It is getting cool when the sky begins to darken on June 30th. As we get out the car, we can hear the excited voices of children, see the various colors of yukata (Japanese garment) and the many yatai selling takoyaki (octopus ball), watagashi (cotton candy), ningyo-yaki (something like sponge cake) and so on. People form lines to the yatai that line the way to Sugimoto shrine. We push our way through the crowd and walk through under a Torii (a gateway to a Shinto shrine) and catch sight of the big circle about 250cm woven from imperata cylindrical–the “circle” festival is well under way.
People first came to worship a god in Ino in 880. Beyond that, little is known as flood destroyed the old records of the Sugimoto shrine. The 1000th anniversary was observed in 1882, 1100th anniversary was celebrated in 1982.
The Oharae festival is held not only in Kochi but also in many shrines in other prefectures on July 30th every year. The purpose is to give thanks to the god for getting along well for half a year and pray for good health for the rest of year. Oharae is also called wanuke-sama (輪抜け様) in Kochi. “輪(wa)” stands for “a circle” and “抜け(nuke)” stands for “to go through”.
On the way to go to the main hall, there are some carp streamers on both sides above our head even though it was the end of June and not the season for it. They are flying in the wind as if they were alive.
In the shrine office, one woman dressed in the shrine’s special uniform (a maiden in the service of a shrine) is selling many kinds of lucky charms. In front of the circle we pass through, there is a place called “Temizuya” to wash our hands and our mouths and many people are lined to do the purification. It shows us the politeness and honesty of Japanese people. After finishing, we are finally ready to go through the circle! By the circle, three old men are standing and telling people how to pass through the circle. Some people are passing through the circle the wrong way, so they are gently corrected.
When we go through a circle, it is better to repeat the Tanka poem. Actually there is another kind of poem to repeat, but this is more common. Women are supposed to go around from the right side, men are supposed to go around from the left side as if the symbol of infinity.
After going through the circle, we walk to the mail hall of the shrine. We go up the stairs and we can see the main hall with many shining decorations. They look like beautiful floating jellyfishes. In front of the main hall, we put the “Hitogata” into the box provided near an offertory box. “Hitogata” (人形) is the paper drawn a picture of the person. We write down our age, Chinese astrological sign, and gender. After writing, we rub the paper onto our body to get rid of our ill luck and wish for the bad parts of our body get well.
As for us, we rubbed Hitogata onto our head because we hope to be smart. We did a basic manner prayer, ‘Twice bowing, twice clapping and one-time bowing’ We call this nihai-nihakusyu-ippai (二拝二拍手一拝). This is a form of worship based on Shintoism and is to purge the person of sin and declare determination to change one’s mental attitude. The way of Shintoism worship is different from Buddhism. When we visit the temple, we join our hands together in prayer.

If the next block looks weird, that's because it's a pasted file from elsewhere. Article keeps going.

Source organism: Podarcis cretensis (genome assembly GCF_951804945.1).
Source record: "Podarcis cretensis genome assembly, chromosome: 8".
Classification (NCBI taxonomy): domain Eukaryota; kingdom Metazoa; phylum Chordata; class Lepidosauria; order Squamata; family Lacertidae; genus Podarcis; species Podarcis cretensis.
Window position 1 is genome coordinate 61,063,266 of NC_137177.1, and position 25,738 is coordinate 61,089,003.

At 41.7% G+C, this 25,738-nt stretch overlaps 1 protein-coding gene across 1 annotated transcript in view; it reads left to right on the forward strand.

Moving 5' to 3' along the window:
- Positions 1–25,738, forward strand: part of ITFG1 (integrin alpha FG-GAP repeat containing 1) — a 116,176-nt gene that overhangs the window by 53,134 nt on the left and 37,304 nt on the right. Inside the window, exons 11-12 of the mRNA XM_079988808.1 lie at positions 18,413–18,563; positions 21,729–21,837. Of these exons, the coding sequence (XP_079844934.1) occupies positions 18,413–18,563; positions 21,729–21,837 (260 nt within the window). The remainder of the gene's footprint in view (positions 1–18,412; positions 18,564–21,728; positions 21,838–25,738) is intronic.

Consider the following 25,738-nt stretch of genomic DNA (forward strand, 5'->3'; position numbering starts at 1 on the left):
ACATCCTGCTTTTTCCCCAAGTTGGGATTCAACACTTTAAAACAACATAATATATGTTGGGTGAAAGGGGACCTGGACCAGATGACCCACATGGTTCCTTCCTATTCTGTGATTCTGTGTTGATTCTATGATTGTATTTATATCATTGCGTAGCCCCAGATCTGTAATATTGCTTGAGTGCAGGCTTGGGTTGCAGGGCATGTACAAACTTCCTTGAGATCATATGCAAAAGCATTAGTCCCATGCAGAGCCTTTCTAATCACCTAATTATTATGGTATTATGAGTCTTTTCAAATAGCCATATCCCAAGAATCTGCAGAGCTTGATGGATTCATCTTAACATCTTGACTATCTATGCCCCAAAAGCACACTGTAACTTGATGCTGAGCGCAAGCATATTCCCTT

On both sides of the shrine’s main hall, we find strip of papers for Tanabata. We believe that our wish comes true by writing it down on the strip of paper and hanging the strip of paper to a bamboo leaf. Tanabata is one of the seasonal festivals. Generally, it is held on July 7th. In Sugimoto shrine, they hold Tanabata and Oharae festival at the same time.
“Why don’t you write down your wish on this strip of paper?” a father says to his son. He is 5 or 6 years old and seems to be not used to writing characters yet. He writes his wish slowly with his father helps. We watch and smile.
Why do people pass through the ‘circle’? Why is it not square or triangle? Taking another example from Sumo, they fight in the circle ring. The circle is used in this situation as well. We were curious if the circle has a special meaning for Japanese people or not so we asked the owner of Sugimoto shrine about this. However unfortunately she didn’t know. Japan’s national flag represents the rising-sun. This flag was made in 1939. It is said that Wanuke festival started from 1940, so we guess that for Japanese people are proud of this flag, and the circle of Wanuke festival also represents the rising sun.
“Every time I come to this festival, we can meet neighbors or people we know and we enjoy chatting with them,” one woman with her family says to us. The people all seem to from Sugimoto shrine neighborhood. We can hear Tosa dialect and people enjoying the private chatting. Also we see a mother who is wearing a kitchen apron. It is clear that Wanuke festival has its own regional characteristics.
These days, the chances to communicate with neighbors have been decreasing. Because of the urbanization, high buildings have been increasing and many towns have lost their individuality. But we cherish our hometown every time we participate in such local festivals. This festival is important to communicate with local people once a year. Through the festival we can feel a change of season, too.
“We come to this festival with my family every year,” one woman says with a smile, “I want to come in the future”
As we leave the shrine, the director says to us, “Why don’t you come to Ino shrine as ‘巫女さん’ next time?” We would like to participate in wanuke-sama wearing special uniform next year!
–by R. Kataoka & M. Ono
I love these small local festivals. I’m lucky to live in Asakura and get to see the real old Japan. I don’t feel like a “local” exactly, but I’m not a stranger, either. It’s heartwarming.
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